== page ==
Our whale of the month for October is the humpback whale, which is the 14th whale you will encounter with our audio guide. Humpbacks usually live to be around 50 years old, though some individuals are thought to have been at least 100 years old. On average, males are between 12-14 meters and females between 13-15 meters.
Humpbacks are typically grey-black on the top and white on the bottom. Each humpback whale has a unique fluke pattern on its tail which can be used to identify an individual and record sightings. They have long, wide flippers and bumps across their head. These bumps are called tubercles and are actually hair follicles!
Humpback whales are baleen whales, meaning they use their baleen plates to filter-feed. They eat krill, copepods and smaller fish like herring, mackerel, and pollock. To catch their prey they have a variety of hunting techniques, and different groups of humpbacks have learned different methods! They are incredibly diverse in their techniques. One of their most famous methods is called bubble net feeding. A small group of whales swims in a circle beneath a school of fish, and use a combination of releasing air bubbles and sounds to herd the fish into the bubble net. Once the fish are in place, the whales swim together to take the fish into their mouths. The size of the bubble net can reach up to 30 meters in diameter!
Humpbacks are famous for their singing, which is typically done by males. We wrote a blog post about how humpback whales learn songs from each other earlier this month – you can read more about it and listen to their songs here. There are many different vocalizations that these whales use to communicate including grunts, snorts, and moans.
Humpbacks are usually solitary creatures but will occasionally travel in small groups for opportunistic feeding or along migratory routes. Female humpback whales breed every 2-3 years and have a gestation period of just under 1 year. Calves rely heavily on their mothers milk for at least the first year of their life, which has a fat content of up to 60%. This helps them to build their blubber layer up.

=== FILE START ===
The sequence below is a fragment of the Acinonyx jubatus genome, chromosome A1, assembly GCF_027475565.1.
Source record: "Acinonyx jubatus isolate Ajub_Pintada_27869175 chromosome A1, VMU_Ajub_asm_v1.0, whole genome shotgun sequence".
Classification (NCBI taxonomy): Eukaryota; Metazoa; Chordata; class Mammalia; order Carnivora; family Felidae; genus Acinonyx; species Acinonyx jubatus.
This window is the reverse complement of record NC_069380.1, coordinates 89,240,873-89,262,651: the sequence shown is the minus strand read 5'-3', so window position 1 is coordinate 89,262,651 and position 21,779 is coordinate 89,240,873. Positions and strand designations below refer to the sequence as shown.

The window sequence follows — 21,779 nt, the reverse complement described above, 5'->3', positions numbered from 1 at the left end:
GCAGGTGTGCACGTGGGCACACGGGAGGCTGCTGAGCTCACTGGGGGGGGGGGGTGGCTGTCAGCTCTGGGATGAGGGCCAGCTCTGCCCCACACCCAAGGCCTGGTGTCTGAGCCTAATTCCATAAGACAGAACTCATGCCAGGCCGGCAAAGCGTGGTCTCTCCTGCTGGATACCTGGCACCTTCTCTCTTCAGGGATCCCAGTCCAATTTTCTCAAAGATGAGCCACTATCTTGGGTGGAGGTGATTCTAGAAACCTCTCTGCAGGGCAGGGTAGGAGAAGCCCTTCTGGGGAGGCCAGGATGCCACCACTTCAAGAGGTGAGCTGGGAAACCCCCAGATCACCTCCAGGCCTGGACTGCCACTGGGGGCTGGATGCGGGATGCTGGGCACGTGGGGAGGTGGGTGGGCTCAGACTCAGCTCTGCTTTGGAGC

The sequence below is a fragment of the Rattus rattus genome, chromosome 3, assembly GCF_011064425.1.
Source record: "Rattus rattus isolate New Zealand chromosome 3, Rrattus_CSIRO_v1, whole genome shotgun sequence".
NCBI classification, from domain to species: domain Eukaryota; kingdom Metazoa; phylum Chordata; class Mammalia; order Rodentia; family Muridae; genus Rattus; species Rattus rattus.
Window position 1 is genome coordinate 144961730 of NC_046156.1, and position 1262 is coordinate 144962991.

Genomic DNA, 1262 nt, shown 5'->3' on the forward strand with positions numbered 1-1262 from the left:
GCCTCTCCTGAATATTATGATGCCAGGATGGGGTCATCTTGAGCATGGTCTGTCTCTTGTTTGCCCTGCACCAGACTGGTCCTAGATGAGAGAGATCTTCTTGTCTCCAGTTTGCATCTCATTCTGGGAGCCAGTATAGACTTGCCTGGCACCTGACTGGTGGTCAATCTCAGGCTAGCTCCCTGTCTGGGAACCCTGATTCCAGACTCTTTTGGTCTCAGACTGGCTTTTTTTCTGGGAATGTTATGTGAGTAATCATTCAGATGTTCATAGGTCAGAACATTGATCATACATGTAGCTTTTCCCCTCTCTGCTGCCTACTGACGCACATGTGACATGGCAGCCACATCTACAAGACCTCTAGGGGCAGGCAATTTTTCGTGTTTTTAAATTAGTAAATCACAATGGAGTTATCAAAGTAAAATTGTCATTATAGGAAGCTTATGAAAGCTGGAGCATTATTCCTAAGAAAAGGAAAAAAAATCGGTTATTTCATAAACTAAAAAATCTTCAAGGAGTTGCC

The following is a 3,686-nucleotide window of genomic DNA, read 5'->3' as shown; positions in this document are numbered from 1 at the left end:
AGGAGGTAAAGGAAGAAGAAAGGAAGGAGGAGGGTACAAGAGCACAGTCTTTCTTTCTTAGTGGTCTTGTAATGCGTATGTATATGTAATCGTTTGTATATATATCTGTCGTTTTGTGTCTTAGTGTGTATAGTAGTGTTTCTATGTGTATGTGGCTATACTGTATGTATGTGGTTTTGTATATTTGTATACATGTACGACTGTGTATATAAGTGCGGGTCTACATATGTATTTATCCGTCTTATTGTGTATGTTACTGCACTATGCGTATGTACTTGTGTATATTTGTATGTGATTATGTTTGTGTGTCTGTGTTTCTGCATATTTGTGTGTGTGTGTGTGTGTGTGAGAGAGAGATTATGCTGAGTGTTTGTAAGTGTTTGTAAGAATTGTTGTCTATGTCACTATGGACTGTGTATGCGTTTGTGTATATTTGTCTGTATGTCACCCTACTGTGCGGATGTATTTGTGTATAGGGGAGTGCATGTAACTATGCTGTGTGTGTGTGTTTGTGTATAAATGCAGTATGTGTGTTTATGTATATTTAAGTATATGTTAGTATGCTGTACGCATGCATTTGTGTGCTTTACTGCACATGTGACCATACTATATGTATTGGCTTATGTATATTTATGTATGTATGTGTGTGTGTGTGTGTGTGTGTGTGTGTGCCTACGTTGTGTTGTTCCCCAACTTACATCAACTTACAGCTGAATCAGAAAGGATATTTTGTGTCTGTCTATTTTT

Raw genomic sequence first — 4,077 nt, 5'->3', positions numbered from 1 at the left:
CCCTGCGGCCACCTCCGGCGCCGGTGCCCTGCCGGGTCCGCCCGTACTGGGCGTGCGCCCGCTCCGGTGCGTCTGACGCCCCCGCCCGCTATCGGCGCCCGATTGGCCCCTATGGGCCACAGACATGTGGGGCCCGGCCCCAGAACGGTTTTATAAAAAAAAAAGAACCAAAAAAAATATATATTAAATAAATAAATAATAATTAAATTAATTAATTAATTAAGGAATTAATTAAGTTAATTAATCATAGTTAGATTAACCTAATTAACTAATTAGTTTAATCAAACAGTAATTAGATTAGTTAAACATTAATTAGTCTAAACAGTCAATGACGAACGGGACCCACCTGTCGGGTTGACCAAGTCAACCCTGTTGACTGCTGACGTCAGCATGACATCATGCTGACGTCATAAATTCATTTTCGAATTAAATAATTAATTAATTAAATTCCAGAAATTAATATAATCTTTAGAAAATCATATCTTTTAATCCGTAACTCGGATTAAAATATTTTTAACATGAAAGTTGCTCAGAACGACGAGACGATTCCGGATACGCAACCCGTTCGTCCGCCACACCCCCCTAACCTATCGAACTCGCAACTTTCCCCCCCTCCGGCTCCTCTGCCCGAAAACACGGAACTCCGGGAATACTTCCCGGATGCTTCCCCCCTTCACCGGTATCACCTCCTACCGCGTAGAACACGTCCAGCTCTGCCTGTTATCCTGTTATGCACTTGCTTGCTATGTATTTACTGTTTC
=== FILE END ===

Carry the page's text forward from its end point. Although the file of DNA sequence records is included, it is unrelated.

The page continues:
Historically, humpback whales have been hunted extensively. The International Whaling Commission (IWC) banned commercial hunting of humpback whales in 1966. It is difficult to have an exact number of the population today, and estimates range from 40,000 – 80,000. On the bright side, according to a study just recently published in Royal Society Open Science (Oct. 16th, 2019) the population of the South Atlantic humpback population has nearly recovered to pre-whaling numbers! We hope that other humpback populations will be as successful in their recovery.
Today humpback whales face threats from ship strikes and entanglement in nets and other gear, both of which have the potential to be fatal. In the future, global warming may have a heavy impact on their food sources. Humpback calves are targeted by orcas. Mother and calf humpback pairs have been recorded ‚whispering‘ to each other, likely to avoid detection by predators.
Interaction with other species of whales is common and humpbacks are usually quite friendly. They have been seen interacting with dolphins, right whales, blue whales, fin whales, minke whales, gray whales, and sperm whales. There have been records of humpback whales intervening to protect other species from orca attacks.
Humpback whales can be seen around Iceland. While they are most commonly here during the summer months, some individuals stay year-round. In January of 2019, humpbacks were seen on 28 out of the 31 days from whale watching tours in Reykjavík! They are very popular with whale watching tours as they are quite curious and will approach boats – sometimes even doing some ‚people watching‘ of their own. Breaching, lunge feeding, fin slapping, spy hopping and diving are all incredible to see and are part of the reason this species is so popular with whale watching enthusiasts.
You can try your luck on a whale watching tour in Reykjavík by booking here.